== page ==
Heinrich Wild was not only the brilliant inventor of technical innovations, but also the founder of several business organisations with his measurement equipment which he essentially reduced in size and improved in performance. Like nobody else he shaped all three most important companies of measurement and photogrammetry equipment of the 20th century and thus configured the world of the surveying up to the satellite technology. So he founded already 1908 the geodesy division at Zeiss in Jena / Germany; set up 1921 his own enterprise, today Leica Geosystems Ltd., with two partners in Switzerland and initiated later the photogrammetry group as well as new generations of geodetic instruments at Kern in Aarau. In its obituary a German professional journal described the Swiss Heinrich Wild as the "most important designer of geodetic instruments who has ever lived" [3].

Worldwide meaning and market leadership

The Swiss cartography enjoys an internationally first-class reputation with its terrestrial maps and mountain representations, up to the Mt. Everest. Swiss surveying instruments are at the leading edge of technology worldwide. While purely optomechanical instruments dominated the first half of the last century, today they are replaced by sophisticated laser, GPS and digital sensor systems, based on Einstein's photoeffect, Wild’s design principles and precision optics and, in the case of GPS, on Einstein’s relativistic corrections [4].

A photography which shows both pioneers of the development of the modern metrology in one picture was discovered recently due to my enquiries in the ETH archives. The unknown photo shows both as honorary doctors during a ceremony of the Swiss technical university Zurich among other laureates on November 7th, 1930.

This photography illustrates the culmination point of an amazing thirty years' parallelism between Einstein and Wild. Unfortunately, a patent application submitted by Heinrich Wild and checked by Albert Einstein during their common Bernese years could not be found up till now.

It is remarkable, what happened in Berne a century ago: The developments based on the theories in physics of Einstein and on the technical creations of Heinrich Wild improved our knowledge and our orientation on the earth but also on the moon and in the space.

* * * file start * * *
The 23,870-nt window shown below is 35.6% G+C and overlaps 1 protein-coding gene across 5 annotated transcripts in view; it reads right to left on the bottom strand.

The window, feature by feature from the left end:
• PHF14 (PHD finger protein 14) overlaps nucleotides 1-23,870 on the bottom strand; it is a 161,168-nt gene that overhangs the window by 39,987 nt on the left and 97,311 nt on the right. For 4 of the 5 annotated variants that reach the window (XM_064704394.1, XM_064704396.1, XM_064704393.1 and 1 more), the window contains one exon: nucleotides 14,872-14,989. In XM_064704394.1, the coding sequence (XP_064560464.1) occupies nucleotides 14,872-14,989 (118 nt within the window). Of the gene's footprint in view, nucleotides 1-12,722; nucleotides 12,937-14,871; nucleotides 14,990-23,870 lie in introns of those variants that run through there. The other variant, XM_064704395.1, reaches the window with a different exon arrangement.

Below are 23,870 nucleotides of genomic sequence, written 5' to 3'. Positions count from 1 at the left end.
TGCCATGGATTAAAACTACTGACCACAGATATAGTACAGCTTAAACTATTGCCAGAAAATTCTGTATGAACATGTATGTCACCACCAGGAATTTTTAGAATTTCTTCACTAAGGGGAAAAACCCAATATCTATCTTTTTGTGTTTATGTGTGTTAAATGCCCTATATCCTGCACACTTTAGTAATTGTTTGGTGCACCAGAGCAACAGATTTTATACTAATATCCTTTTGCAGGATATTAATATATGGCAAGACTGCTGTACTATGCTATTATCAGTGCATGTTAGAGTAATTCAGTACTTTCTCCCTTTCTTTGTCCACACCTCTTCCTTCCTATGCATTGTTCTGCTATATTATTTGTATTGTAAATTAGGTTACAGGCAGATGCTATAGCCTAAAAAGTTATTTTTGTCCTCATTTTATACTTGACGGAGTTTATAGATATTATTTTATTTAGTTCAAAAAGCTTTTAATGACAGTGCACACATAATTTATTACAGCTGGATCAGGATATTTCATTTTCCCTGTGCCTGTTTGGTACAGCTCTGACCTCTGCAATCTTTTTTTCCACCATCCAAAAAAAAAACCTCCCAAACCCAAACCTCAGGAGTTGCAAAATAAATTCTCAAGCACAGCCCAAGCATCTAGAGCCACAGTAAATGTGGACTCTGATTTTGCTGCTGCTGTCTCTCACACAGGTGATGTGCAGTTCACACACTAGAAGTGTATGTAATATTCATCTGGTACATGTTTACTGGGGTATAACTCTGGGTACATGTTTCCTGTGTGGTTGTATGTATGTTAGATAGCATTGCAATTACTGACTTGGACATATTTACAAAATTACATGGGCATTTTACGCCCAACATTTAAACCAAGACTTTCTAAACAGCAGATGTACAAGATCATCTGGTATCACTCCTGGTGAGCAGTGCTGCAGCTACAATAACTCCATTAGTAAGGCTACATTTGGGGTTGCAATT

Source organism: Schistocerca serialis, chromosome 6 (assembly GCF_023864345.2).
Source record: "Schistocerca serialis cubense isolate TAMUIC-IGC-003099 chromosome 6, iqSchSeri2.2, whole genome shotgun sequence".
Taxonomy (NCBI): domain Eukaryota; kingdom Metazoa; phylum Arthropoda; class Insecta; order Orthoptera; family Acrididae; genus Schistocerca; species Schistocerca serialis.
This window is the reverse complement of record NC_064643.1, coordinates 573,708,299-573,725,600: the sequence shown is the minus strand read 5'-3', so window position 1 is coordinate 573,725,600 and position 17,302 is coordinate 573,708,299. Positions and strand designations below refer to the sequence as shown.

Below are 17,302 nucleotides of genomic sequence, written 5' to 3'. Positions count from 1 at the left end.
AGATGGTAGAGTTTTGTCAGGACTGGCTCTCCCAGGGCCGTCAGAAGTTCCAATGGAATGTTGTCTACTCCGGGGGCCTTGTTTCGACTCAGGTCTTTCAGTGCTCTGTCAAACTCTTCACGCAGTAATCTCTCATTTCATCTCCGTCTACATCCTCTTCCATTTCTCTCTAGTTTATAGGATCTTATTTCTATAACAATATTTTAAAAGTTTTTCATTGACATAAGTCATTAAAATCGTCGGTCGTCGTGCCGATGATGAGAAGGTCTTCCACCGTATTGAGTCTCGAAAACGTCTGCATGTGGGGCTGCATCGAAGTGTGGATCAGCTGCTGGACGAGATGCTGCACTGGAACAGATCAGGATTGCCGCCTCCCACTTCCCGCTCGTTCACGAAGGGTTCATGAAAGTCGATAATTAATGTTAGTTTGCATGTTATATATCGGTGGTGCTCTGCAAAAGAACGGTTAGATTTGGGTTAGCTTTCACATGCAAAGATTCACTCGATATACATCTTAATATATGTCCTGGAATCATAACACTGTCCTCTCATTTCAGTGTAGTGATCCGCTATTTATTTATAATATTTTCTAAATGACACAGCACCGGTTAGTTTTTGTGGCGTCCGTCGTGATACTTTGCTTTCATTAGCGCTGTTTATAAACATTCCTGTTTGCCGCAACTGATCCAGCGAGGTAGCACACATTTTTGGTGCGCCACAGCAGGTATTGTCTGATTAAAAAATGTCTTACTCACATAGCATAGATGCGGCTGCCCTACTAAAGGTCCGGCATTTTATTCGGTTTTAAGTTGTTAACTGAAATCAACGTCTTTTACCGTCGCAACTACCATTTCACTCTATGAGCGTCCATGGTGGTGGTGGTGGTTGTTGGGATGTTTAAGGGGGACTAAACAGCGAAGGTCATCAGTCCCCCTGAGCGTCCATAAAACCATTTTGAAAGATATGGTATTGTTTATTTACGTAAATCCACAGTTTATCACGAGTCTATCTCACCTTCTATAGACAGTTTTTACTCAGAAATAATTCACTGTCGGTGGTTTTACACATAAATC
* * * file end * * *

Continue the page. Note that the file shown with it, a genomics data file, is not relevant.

The highest peaks of the continents, the most important buildings of the 20th century and numerous maps around the globe, are quantified by mass numbers derived from the instruments, based on their theories and constructions.

Fritz Staudacher

 

Foto: © Bildarchiv ETH-Bibliothek [m]

 

Einstein, Ammann and Wild 77 years ago

This newly discovered picture shows the Nobelprize winner Albert Einstein (51 years old) among other ETH honorary doctors of the year 1930. It was recorded on the occasion of the ceremony for the 75th anniversary of the Swiss technical university in the Zurich municipal theatre on November 7th, 1930.

The envelope of a child letter to Einstein was once written up with "chief designer of the universe": The Nobelprize winner can be seen together with the chief designer of the measurement world (Wild) and the chief designer of the bridge-building (Ammann) on the picture section. Othmar Ammann, the con-structing engineer of the George-Washington-Bridge in New York in the first row and third from the right is virtually the link between Albert Einstein (on the left below) and Heinrich Wild (on the right above).

It is the only common picture of the world-famous Swiss Einstein, Ammann and Wild - a historical tes-timonial of three great international "chief designers".

Foto: © Bildarchiv ETH-Bibliothek

 

References:

[1] Fritz Staudacher, "Einstein's Wild", unpublished manuscript 2006; staud1[at]bluewin.ch
[2] Peter Galison, Harvard University, “Jubiläumsfeier 150 Jahre ETH Zürich“, Zürich, 21. April 2005
[3] Edwin Berchtold, Allgemeine Vermessungs-Nachrichten AVN 1953, Nr.3 (17578)
[4] GPS: Relativistic effects
GPS satellites move with v = 3’880 m/s in an orbit with radius rS = 26’000 km.
According to the special relativity theory (SR) this leads to a time correction of Δt/Δt' =√(1 - v2/c2) = 1 - 0.835·10-10;
while according to the general relativity theory (GR) we obtain Δt/Δt' = 1+ ΔU/c2 = 1 + 5.28·10-10;
using ΔU=GM*(1/rE -1/rS) with rS = 26’000 km; rE = 6’378 km and GM = 3.9861014 m3/s2.

The clock runs according to SR 7.2 µs slower per day, and according to GR 45.9 µs faster. In 38.7 µs the satellites fly 15 cm and the earth rotates at the equator by 17 mm. Thus without Einstein's corrections the system would be useless within few days!

 

[Release of the english version: May 2008]

 

PS: If you believe having found more celebrities on this picture please contact the SPS committee.